• Contemplative practices such as meditation, journaling, prayer, or introspection.
  • Listening to speakers in person or online who talk about spiritual topics.
  • Reading spiritual texts.
  • Talking with others about spiritual beliefs and practices.
  • Learning about other forms of spirituality through direct experience, such as going on a spiritual retreat, or visiting a place of worship or spiritual center.

Explore these resources for living with more meaning and purpose: 

What Is Mindfulness?

Mindfulness is the practice of intentionally focusing one's attention on the present moment without judgment. To practice mindfulness, you can focus your attention on your inner or outer experiences (or both) with an attitude of acceptance and curiosity.

The Purpose Of Mindfulness: 

In a mindfulness exercise, the objective is to acknowledge what is here now and what arises in the moment without becoming attached to it. Things that arise in a mindfulness practice include thoughts, feelings, judgments, plans, mental images, or any other human experience. 

The Benefits of Mindfulness:

With mindfulness practice, people often find that they are less reactive to their thoughts and less judgmental of themselves. The long-term effects of mindfulness practice can include lower stress, depression, and anxiety, and an increased sense of self-compassion, self-awareness, and connection with humanity.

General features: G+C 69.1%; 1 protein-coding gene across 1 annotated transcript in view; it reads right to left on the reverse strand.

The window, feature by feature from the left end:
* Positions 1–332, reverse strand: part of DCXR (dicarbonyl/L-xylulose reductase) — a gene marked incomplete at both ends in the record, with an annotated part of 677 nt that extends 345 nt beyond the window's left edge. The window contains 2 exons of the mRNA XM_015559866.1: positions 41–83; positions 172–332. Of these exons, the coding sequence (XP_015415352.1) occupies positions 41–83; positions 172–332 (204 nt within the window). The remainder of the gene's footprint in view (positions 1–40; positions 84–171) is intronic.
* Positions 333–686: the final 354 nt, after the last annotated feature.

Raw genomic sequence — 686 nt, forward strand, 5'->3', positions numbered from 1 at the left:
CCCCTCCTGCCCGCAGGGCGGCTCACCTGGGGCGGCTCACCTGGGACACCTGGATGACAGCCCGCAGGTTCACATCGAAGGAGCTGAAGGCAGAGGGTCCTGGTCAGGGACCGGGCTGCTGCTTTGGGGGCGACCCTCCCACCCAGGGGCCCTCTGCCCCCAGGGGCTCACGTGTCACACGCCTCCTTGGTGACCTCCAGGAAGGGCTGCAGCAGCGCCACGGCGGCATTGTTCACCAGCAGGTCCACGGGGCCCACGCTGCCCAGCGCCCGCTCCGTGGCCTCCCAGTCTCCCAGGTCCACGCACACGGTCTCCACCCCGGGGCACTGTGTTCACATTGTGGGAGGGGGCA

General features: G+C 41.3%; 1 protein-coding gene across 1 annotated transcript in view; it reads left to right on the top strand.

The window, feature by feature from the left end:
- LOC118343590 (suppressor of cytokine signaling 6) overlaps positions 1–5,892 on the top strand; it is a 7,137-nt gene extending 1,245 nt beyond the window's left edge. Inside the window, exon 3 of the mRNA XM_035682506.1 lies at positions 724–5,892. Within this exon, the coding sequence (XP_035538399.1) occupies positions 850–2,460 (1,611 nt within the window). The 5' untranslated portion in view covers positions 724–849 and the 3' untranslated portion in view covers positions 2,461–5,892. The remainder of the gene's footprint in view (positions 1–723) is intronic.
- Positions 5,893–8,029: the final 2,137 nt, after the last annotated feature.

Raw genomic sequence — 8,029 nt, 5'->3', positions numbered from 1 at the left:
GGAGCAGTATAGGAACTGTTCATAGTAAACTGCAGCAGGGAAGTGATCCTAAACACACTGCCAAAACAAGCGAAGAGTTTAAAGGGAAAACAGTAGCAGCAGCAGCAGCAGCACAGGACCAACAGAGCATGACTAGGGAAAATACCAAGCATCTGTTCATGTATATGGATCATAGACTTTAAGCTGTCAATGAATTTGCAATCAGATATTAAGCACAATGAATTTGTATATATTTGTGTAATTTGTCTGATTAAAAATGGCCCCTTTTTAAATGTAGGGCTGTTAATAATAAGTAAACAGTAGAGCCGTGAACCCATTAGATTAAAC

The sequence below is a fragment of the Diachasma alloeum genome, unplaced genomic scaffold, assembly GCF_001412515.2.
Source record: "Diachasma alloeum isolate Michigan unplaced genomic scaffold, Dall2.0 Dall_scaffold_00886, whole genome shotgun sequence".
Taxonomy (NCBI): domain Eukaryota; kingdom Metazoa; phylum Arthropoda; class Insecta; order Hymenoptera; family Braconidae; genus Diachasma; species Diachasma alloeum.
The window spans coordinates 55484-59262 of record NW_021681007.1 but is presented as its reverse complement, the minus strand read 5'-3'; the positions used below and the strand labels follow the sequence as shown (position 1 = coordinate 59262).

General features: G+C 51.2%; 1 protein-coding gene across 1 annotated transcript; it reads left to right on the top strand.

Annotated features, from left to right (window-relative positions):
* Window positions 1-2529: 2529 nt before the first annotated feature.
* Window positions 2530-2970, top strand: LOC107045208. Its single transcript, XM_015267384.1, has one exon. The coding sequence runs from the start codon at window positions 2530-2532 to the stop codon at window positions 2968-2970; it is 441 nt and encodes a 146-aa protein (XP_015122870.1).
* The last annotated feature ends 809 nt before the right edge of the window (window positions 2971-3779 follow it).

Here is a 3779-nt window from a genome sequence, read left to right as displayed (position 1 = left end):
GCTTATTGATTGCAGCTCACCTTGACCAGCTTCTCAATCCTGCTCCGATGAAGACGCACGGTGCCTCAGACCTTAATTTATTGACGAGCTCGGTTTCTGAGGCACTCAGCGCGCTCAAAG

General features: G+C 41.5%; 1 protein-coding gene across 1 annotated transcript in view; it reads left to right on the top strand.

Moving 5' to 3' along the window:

Explore these articles and tools for developing mindfulness:

More Mindfulness Resources for Arizona Students:

Changing your perspective can change your life, so get out of your head and take a global view every now and then. Consider a problem you're facing from a broader perspective.

  • Is this part of our shared human experience?
  • Would this situation be viewed differently in another country or by another culture?
  • What tools or resources do you have at your disposal that you wouldn't have if your life circumstances were different? 

To take a global perspective, you could also commit to learning more about the world. Watch a nature documentary, read the biography of a world leader, or study the history of another country. Have fun while you learn by watching movies from other countries or listening to world music. Local  cultural centers as well as study abroad are also great opportunities to broaden your perspective.

Explore these resources and broaden your perspective: 

Resources for Spiritual Wellness

Campus Resources for Spiritual Wellness

Cultural Centers & Student Groups

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Cultural Clubs & Organizations

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Be Mindful

Learn and practice mindfulness with these campus resources: